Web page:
Vegetarian Borscht Recipe

Want to add a bit of diversity to your Christmas dinner? Think about this Ukrainian vegetarian borscht recipe.

Winter 2014-15

  • Try using 'Chantenay' carrots and 'Hollow Crown' parsnips for this borscht recipe as both will be quite sweet by late December, the time this recipe is made for Ukranian holiday festivities.
    Photo by Fotolia/shaiith

Yield: 8 servings

An Ukrainian Proverb states: "Borscht is the center of everything." It is the Ukrainian national dish and is to be made so thick that a spoon can stand up in it. The name borscht derives from the Old Church Slavonic ‘brsh’ (beet) in honor of the central ingredient of this stew. While originally a way to extend a handful of vegetables and various leftovers to feed the whole family over a number of cold winter nights, borscht soon evolved into a more extravagant dish loaded up not only with many vegetables but also many types of meat and sausage. There are now as many types of borscht as there are babushkas (grandmothers).

For Christmas Eve, the borscht must follow Orthodox Lenten rules and avoid use of meat, dairy, and eggs. In their place, tiny mushroom-filled dumplings are added to make the stew rich, complex and hearty. Making the tiny dumplings takes a bit of time, so if you want to cut a corner or two, you can eliminate them from the final dish, although it won’t be quite as authentic. As with all borscht, the flavor will improve as it sits over a few days. If you’re not vegan and do not feel obliged to strictly follow Orthodox rules, you should consider serving each bowl with a generous dollop of sour cream on top, which is stirred in at the table to make the borscht even more rich.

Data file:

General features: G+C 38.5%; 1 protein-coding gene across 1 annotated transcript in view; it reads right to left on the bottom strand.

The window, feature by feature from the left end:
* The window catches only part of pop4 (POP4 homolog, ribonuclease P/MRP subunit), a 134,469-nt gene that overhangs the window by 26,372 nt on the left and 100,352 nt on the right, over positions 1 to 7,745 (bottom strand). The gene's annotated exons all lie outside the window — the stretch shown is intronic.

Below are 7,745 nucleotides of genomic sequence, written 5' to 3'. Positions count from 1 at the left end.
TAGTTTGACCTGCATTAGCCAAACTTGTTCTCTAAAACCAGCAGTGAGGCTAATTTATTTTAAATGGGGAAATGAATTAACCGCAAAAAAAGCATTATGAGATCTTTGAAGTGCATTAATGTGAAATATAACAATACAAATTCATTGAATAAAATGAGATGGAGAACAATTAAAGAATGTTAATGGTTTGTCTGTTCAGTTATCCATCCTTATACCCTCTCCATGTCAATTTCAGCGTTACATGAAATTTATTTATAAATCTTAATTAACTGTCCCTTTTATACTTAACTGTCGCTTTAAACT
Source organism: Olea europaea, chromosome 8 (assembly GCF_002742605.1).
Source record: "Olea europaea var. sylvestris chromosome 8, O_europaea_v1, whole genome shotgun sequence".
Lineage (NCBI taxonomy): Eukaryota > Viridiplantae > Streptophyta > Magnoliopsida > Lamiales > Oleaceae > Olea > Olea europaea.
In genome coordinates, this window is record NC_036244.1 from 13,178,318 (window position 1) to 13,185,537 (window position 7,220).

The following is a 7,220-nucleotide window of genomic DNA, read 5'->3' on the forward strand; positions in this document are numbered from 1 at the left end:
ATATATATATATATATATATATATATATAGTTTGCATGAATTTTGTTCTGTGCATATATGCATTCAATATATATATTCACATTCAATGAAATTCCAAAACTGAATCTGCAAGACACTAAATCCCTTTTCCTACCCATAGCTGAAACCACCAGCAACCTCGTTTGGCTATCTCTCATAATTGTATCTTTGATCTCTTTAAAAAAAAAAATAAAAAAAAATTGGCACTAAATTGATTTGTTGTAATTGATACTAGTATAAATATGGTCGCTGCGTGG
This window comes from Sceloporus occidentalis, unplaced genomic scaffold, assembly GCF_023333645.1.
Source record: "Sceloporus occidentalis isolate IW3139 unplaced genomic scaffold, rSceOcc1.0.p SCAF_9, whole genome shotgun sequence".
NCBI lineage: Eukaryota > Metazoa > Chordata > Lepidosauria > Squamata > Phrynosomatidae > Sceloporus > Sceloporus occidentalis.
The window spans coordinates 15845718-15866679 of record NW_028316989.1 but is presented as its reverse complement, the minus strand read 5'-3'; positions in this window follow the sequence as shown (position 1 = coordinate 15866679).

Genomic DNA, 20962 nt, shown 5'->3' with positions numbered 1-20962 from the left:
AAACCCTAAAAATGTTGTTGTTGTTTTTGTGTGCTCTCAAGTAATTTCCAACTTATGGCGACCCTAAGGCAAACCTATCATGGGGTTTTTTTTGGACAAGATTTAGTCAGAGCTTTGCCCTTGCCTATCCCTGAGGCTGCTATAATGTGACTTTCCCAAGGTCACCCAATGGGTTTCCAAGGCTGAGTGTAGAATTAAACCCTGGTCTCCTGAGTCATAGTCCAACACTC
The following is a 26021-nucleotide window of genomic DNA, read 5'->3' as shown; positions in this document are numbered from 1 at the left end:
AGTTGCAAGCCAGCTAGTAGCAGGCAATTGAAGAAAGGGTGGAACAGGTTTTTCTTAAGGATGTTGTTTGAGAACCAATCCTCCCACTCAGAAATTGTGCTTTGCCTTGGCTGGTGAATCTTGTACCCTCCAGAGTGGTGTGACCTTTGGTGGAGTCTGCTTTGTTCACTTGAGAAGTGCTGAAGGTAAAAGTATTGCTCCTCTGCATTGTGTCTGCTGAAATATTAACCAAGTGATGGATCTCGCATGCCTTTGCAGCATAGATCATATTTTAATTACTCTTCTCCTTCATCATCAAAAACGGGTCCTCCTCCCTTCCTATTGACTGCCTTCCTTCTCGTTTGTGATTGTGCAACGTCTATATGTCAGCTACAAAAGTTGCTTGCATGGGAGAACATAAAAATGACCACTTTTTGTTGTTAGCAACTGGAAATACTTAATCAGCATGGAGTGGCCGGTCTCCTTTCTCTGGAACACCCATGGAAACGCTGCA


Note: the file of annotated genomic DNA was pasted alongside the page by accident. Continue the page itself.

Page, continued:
This dish makes wide use of your garden’s bounty. We recommend you use 'Chantenay' carrots and 'Hollow Crown' parsnips as both will be quite sweet by late December. Any onion will work well, though you may want to consider trying a pungent long-storing yellow type such as 'Stuttgarter.' 'Bulls Blood' beets will give you lots of beet flavor and dark red coloring. Why not try the 'Giant Red Re-Selection' celery to make your borscht even redder? Use an Eastern European leek cultivar, like 'Bulgarian Giant Leek.' While green cabbage is usually used (we’d recommend using the interiors left over after harvesting the larger outer leaves for stuffed cabbage), you could use a red cabbage like 'Red Express' or 'Tete Noire.' For the garlic, use an assertive eastern European marbled-purple-stripe cultivar, like 'Bogatyr' or 'Siberian.'

This recipe is part of a series that includes a number of vegetarian holiday recipes. Find more history and inspiration at A Ukrainian Christmas Eve.

Vuška: Mushroom-filled Dumplings.

In Ukrainian, "vuška" means ears, and these little filled dumplings do look this way. They also greatly resemble small tortellini. Make them ahead of time and keep in the refrigerator until ready to be put into the borscht.

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